“I want you to leave and go, ‘Wow, that was interesting. That was fun. I’m going to remember that meeting.’ It’s how you make people feel that is important”
I’ve also learned a couple of things that have been imbued on me by some of the guests. One is you’re never wrong to do the right thing. In every tough situation, I’m like, “Well, what’s the right thing? Okay, that’s hard. But I’m not wrong to do it.” I also got taught – I can’t remember if it was Howard Marks or Bill Gurley or Michael Eisenberg – that nothing’s ever as good or as bad as it seems. This too shall pass. They were talking about markets and market downturns, which I think about often. There are a lot of tidbits that have really informed how I think.
One of my closest mentors, Mark Evans, taught me one. It’s not from the show, but I love it. It’s a Maya Angelou quote, “It’s not what you say. It’s not what you do. It’s how you make people feel that is important.” And the truth is, Liam, in every meeting, I want you to leave and go, “Wow, that was interesting. That was fun. I’m going to remember that meeting.” It’s how you make people feel that is important.
Liam: Something you mentioned there, “this too shall pass,” makes me think of the tech landscape – it’s obviously changed dramatically in the past few months. How is the downturn affecting the VC space?
Harry: It depends, to be quite honest. It depends on what stage you are in, and it depends on what your LP structure is. If you are in a tier one brand or have tier one LPs, you’ll continue to deploy as you always have done because you have no fear of fundraising again. You know that if you come back next year, no matter what macro environment we’re in, you’re still going to be able to raise. You’re going to deploy probably a little bit more cautiously, but you’re going to continue to deploy. Very luckily, that’s where 20VC is. We’ve got great investors, so we’re super lucky. It’s important to always remember that, fundamentally, investors have to continue investing throughout market cycles.
“For series C and D, all the multi-stage funds are like, ‘You know what? I don’t need 10x right now. If 2x to 3x is more secure, I’d rather have this’”
But then there is another class of VC, which is, bluntly, where you’re not sure that you’re going to be able to raise your next fund. That’s a very challenging environment, and you do pause deployment in a lot of ways. We’ve seen that a lot.
You see price inflation in some weird areas. A lot of multi-stage funds have moved earlier and earlier because they still want to deploy capital, but they don’t want to deploy a 25 million series A. And so, they’re much less price sensitive, they’re increasing the supply of capital at pre-seed and seed, so the price is actually going up – frustrating and challenging. With Series A’s and B’s, it’s difficult. The best companies are getting their rounds done by internal, existing investors. Those that are raising probably don’t have the support of their internals, and they’re not the 0.11% that we want to be investing in. Then, for series C and D, all the multi-stage funds are like, “You know what? 2x, 3x, I will take that safety. I don’t need 10x right now. If 2x to 3x is more secure, I’d rather have this.” We’re seeing this kind of flight to safety from the multi-stage funds to the 2x to 3x, which is causing price inflation from there.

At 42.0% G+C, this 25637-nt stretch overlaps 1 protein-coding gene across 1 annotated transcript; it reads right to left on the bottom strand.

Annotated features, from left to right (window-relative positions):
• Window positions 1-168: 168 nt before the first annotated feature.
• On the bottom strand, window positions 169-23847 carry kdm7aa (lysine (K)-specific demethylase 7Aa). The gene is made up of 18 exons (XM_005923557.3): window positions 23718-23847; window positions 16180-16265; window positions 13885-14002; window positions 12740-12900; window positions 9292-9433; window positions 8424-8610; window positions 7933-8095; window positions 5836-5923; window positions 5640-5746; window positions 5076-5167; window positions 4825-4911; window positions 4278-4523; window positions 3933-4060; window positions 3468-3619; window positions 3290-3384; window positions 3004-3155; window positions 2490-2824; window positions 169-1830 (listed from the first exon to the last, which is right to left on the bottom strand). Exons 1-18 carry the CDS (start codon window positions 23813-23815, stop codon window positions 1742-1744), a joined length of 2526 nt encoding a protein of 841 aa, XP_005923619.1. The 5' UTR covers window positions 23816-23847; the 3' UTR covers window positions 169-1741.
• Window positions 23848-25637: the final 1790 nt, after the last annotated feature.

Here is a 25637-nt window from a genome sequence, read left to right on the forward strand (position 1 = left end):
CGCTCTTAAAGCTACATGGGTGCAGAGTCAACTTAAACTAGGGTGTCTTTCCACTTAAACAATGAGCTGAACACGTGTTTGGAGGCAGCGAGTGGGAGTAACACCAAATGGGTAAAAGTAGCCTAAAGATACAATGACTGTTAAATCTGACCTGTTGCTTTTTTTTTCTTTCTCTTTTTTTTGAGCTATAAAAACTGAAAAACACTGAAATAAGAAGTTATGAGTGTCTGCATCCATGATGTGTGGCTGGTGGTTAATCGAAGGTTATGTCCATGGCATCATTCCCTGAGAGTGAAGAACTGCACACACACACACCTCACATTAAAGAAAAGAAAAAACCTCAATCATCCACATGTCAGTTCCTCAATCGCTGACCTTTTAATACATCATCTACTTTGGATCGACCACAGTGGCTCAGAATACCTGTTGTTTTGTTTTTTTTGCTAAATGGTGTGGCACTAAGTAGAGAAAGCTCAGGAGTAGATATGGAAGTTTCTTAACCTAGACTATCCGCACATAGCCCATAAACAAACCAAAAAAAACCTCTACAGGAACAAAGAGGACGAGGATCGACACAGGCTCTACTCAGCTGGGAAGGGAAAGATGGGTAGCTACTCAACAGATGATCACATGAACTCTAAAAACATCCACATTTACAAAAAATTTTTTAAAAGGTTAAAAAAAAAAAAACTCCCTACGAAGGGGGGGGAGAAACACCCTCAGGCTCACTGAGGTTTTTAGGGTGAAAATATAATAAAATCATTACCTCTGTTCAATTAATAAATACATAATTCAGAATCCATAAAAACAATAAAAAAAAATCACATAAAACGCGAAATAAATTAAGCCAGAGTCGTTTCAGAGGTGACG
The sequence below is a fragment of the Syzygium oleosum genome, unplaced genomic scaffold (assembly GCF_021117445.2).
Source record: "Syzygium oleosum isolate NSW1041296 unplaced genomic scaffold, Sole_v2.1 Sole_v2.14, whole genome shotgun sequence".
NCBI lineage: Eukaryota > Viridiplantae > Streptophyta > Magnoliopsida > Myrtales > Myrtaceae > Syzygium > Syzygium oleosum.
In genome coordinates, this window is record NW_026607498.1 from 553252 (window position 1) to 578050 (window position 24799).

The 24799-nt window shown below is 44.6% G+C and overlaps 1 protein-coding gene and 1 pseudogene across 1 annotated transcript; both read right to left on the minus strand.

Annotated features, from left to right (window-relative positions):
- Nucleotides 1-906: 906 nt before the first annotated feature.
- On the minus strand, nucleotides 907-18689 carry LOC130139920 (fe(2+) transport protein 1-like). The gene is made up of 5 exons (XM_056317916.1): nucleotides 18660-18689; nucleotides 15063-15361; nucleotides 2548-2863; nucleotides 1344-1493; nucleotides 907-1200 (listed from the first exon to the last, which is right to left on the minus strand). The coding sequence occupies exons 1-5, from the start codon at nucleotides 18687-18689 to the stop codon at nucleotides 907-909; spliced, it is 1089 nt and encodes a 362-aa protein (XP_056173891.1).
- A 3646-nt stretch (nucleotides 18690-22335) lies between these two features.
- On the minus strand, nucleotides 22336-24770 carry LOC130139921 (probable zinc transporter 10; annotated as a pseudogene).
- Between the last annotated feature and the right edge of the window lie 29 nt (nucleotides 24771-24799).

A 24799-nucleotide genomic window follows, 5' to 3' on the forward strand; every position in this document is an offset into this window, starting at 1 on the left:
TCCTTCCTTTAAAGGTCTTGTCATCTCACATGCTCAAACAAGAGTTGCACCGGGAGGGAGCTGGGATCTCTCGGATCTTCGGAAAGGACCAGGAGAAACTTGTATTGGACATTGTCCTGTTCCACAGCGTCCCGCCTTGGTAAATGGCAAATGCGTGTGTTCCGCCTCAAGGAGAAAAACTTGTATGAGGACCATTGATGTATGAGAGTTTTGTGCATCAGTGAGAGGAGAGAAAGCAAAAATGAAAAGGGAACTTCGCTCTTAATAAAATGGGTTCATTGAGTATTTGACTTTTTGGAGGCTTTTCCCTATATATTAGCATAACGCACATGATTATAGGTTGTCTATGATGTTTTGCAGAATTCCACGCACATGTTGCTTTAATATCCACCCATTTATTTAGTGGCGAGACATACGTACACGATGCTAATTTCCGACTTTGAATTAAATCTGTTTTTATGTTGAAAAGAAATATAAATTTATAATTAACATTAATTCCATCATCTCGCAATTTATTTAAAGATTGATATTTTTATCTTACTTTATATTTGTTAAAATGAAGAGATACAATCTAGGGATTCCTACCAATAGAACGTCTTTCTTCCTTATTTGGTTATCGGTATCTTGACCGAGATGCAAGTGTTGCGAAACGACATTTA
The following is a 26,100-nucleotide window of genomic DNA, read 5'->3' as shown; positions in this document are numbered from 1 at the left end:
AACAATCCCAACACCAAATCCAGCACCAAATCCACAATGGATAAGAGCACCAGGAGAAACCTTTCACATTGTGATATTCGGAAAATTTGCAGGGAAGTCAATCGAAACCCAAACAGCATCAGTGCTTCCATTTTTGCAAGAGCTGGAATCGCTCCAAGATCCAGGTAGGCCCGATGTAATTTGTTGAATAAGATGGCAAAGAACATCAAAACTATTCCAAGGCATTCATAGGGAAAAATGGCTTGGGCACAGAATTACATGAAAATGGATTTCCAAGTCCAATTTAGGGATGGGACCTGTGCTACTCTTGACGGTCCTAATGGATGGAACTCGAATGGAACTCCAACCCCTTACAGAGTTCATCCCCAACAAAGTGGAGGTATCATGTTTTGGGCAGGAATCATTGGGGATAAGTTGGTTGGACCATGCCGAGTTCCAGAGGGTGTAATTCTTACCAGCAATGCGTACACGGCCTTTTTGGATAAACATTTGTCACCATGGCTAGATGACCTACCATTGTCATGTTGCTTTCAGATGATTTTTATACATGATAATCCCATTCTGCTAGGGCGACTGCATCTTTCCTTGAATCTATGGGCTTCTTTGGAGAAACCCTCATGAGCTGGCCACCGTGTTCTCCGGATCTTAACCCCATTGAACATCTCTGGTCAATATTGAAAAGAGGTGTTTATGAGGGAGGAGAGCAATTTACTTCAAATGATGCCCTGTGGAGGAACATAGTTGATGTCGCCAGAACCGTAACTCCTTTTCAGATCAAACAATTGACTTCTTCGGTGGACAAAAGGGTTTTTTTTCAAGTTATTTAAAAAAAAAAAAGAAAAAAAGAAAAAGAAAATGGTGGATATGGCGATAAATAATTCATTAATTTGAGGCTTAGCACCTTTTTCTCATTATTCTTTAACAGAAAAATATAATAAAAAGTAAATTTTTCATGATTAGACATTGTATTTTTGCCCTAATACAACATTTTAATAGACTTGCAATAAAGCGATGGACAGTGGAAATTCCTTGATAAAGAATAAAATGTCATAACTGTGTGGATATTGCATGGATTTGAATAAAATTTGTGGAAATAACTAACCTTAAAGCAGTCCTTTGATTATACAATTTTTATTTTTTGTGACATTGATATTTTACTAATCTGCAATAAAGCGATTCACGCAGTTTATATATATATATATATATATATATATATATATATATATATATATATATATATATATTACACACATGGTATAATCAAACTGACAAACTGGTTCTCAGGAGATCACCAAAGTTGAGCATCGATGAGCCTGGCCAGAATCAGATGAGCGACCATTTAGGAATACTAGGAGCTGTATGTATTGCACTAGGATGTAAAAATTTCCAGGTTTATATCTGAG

It’s a challenging time to be investing. The other day, I said to our team that I think the worst time to be investing will be the next six months. But I think the next five years will be the best. We have not had global problems like we do today, Liam, for hundreds of years. The world is in a really, really challenging situation. But technology is the only salvation. If that is the case, we should be best positioned to invest in a golden age of innovation.
“I think the people you surround yourself with is who you are and who you become”
Liam: What’s next for you? Do you have any big plans or projects coming up? I know you always have something on the go.
Harry: I mean, it’s so many. Honestly, it’s very simple. I want to continue loving what I do every single day as I always have done and continue working with amazing people I respect and admire. I think the people you surround yourself with is who you are and who you become. Ensuring that I love and respect my team. I’m not into a lot of the new-age woke management techniques, but it’s really important that my team feels safe. They can come to me with anything. I love leading them. I didn’t expect to enjoy leadership; I thought it was boring and that it gets in the way of execution. I want to build the best, highest-performing team. I think we’re 1% of the way there, and you just got to keep fucking fighting.
Liam: Brilliant. Well, listen, Harry. Thank you so much for joining me today. It’s been a pleasure.
Harry: Man, it’s been great. Thank you so much for having me, and I really enjoyed it.